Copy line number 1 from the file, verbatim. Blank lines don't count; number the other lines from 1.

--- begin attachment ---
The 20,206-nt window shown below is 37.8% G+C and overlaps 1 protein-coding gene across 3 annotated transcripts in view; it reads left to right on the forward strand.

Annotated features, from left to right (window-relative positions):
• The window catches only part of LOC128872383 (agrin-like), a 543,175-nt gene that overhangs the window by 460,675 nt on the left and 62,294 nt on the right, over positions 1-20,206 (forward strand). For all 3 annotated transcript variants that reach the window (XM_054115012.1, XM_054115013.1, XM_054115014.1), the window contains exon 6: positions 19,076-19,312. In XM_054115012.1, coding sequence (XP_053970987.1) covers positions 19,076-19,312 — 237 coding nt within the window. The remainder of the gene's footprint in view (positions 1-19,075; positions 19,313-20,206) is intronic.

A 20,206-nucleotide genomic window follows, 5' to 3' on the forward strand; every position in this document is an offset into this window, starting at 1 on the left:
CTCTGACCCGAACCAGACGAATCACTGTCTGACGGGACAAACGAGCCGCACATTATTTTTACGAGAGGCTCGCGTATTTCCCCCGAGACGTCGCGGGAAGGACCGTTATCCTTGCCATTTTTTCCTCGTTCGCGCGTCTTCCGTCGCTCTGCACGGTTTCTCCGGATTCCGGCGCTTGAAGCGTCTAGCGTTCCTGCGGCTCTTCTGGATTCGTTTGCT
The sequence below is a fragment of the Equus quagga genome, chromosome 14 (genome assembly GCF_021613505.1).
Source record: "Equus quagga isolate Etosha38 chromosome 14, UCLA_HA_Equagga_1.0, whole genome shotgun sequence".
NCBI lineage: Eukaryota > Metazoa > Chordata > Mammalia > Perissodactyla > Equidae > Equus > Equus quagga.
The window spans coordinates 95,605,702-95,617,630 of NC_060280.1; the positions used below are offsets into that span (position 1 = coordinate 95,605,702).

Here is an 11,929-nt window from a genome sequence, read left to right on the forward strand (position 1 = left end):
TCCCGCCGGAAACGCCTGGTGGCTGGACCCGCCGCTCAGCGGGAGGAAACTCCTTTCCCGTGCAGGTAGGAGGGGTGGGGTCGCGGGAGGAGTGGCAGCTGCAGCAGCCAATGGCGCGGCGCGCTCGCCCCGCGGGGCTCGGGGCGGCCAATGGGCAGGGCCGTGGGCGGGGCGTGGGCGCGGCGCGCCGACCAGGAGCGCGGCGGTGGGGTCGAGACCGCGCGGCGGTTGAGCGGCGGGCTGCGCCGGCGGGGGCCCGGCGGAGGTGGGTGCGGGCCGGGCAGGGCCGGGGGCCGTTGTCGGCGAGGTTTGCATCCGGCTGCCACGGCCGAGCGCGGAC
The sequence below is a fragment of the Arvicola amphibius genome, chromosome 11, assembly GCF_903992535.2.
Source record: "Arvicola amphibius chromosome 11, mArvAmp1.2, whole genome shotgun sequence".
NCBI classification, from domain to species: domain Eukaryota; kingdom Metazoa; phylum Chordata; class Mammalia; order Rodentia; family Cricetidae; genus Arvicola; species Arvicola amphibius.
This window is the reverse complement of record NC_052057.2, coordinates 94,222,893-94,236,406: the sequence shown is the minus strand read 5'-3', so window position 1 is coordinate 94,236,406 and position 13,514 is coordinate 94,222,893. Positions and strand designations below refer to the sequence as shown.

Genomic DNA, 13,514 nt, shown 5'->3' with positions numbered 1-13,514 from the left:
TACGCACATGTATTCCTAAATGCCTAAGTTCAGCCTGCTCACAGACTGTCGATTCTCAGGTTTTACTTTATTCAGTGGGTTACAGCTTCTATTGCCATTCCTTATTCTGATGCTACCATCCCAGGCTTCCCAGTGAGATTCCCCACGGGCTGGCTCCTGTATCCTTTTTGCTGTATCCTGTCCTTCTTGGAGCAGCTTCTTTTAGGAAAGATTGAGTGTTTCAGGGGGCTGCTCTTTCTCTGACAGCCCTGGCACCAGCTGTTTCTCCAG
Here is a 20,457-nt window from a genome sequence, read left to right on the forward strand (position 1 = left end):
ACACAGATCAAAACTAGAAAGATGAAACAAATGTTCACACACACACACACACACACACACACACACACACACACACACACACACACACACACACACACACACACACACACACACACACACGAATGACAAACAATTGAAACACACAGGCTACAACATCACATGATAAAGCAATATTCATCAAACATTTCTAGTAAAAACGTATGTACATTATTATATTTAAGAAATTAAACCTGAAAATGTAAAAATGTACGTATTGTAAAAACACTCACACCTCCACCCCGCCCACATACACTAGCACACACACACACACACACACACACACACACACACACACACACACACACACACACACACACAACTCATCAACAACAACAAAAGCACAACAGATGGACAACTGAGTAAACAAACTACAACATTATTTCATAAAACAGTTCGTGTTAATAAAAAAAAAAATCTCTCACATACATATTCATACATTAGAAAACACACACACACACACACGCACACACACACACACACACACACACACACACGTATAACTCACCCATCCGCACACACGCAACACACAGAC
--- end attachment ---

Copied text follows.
The 20,206-nt window shown below is 37.8% G+C and overlaps 1 protein-coding gene across 3 annotated transcripts in view; it reads left to right on the forward strand.